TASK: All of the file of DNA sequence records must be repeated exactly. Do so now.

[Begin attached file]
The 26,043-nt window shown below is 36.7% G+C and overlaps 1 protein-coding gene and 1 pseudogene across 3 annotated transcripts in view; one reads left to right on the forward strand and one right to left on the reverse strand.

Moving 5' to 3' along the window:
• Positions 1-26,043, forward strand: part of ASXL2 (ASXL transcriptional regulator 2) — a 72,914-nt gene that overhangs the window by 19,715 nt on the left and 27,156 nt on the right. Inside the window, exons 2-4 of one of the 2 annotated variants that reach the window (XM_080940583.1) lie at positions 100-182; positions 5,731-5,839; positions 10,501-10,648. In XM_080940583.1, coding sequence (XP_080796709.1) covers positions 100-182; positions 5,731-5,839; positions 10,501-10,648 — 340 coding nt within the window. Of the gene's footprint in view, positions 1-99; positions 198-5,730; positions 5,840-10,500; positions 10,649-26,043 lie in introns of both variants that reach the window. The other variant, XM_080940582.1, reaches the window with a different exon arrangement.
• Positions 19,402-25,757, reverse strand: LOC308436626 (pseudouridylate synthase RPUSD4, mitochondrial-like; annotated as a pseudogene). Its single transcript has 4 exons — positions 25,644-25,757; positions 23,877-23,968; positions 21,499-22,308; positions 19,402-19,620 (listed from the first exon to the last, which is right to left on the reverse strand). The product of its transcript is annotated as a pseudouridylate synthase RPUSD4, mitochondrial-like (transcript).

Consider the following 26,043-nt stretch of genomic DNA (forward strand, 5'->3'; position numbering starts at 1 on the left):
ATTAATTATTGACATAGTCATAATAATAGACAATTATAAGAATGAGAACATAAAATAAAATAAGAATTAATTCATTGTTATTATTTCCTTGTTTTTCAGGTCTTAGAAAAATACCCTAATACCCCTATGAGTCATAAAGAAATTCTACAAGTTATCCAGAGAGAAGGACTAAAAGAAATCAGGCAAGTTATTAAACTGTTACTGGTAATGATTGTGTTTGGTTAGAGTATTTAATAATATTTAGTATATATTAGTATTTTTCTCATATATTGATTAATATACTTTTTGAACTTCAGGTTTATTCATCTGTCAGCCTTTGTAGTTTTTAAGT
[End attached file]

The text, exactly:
The 26,043-nt window shown below is 36.7% G+C and overlaps 1 protein-coding gene and 1 pseudogene across 3 annotated transcripts in view; one reads left to right on the forward strand and one right to left on the reverse strand.

Moving 5' to 3' along the window:
• Positions 1-26,043, forward strand: part of ASXL2 (ASXL transcriptional regulator 2) — a 72,914-nt gene that overhangs the window by 19,715 nt on the left and 27,156 nt on the right. Inside the window, exons 2-4 of one of the 2 annotated variants that reach the window (XM_080940583.1) lie at positions 100-182; positions 5,731-5,839; positions 10,501-10,648. In XM_080940583.1, coding sequence (XP_080796709.1) covers positions 100-182; positions 5,731-5,839; positions 10,501-10,648 — 340 coding nt within the window. Of the gene's footprint in view, positions 1-99; positions 198-5,730; positions 5,840-10,500; positions 10,649-26,043 lie in introns of both variants that reach the window. The other variant, XM_080940582.1, reaches the window with a different exon arrangement.
• Positions 19,402-25,757, reverse strand: LOC308436626 (pseudouridylate synthase RPUSD4, mitochondrial-like; annotated as a pseudogene). Its single transcript has 4 exons — positions 25,644-25,757; positions 23,877-23,968; positions 21,499-22,308; positions 19,402-19,620 (listed from the first exon to the last, which is right to left on the reverse strand). The product of its transcript is annotated as a pseudouridylate synthase RPUSD4, mitochondrial-like (transcript).

Consider the following 26,043-nt stretch of genomic DNA (forward strand, 5'->3'; position numbering starts at 1 on the left):
ATTAATTATTGACATAGTCATAATAATAGACAATTATAAGAATGAGAACATAAAATAAAATAAGAATTAATTCATTGTTATTATTTCCTTGTTTTTCAGGTCTTAGAAAAATACCCTAATACCCCTATGAGTCATAAAGAAATTCTACAAGTTATCCAGAGAGAAGGACTAAAAGAAATCAGGCAAGTTATTAAACTGTTACTGGTAATGATTGTGTTTGGTTAGAGTATTTAATAATATTTAGTATATATTAGTATTTTTCTCATATATTGATTAATATACTTTTTGAACTTCAGGTTTATTCATCTGTCAGCCTTTGTAGTTTTTAAGT